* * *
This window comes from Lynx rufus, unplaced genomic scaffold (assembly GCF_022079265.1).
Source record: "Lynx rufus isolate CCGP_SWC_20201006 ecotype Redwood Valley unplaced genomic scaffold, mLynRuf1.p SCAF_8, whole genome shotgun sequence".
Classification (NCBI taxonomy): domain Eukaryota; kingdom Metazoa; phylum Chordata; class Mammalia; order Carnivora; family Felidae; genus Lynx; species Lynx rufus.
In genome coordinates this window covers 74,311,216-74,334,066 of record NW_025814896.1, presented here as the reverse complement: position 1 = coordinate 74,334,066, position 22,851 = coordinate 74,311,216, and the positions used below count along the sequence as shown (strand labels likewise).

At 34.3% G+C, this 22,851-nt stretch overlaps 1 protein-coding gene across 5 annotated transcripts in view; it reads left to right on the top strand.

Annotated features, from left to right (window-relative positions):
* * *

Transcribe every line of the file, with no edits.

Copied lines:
This window comes from Lynx rufus, unplaced genomic scaffold (assembly GCF_022079265.1).
Source record: "Lynx rufus isolate CCGP_SWC_20201006 ecotype Redwood Valley unplaced genomic scaffold, mLynRuf1.p SCAF_8, whole genome shotgun sequence".
Classification (NCBI taxonomy): domain Eukaryota; kingdom Metazoa; phylum Chordata; class Mammalia; order Carnivora; family Felidae; genus Lynx; species Lynx rufus.
In genome coordinates this window covers 74,311,216-74,334,066 of record NW_025814896.1, presented here as the reverse complement: position 1 = coordinate 74,334,066, position 22,851 = coordinate 74,311,216, and the positions used below count along the sequence as shown (strand labels likewise).

At 34.3% G+C, this 22,851-nt stretch overlaps 1 protein-coding gene across 5 annotated transcripts in view; it reads left to right on the top strand.

Annotated features, from left to right (window-relative positions):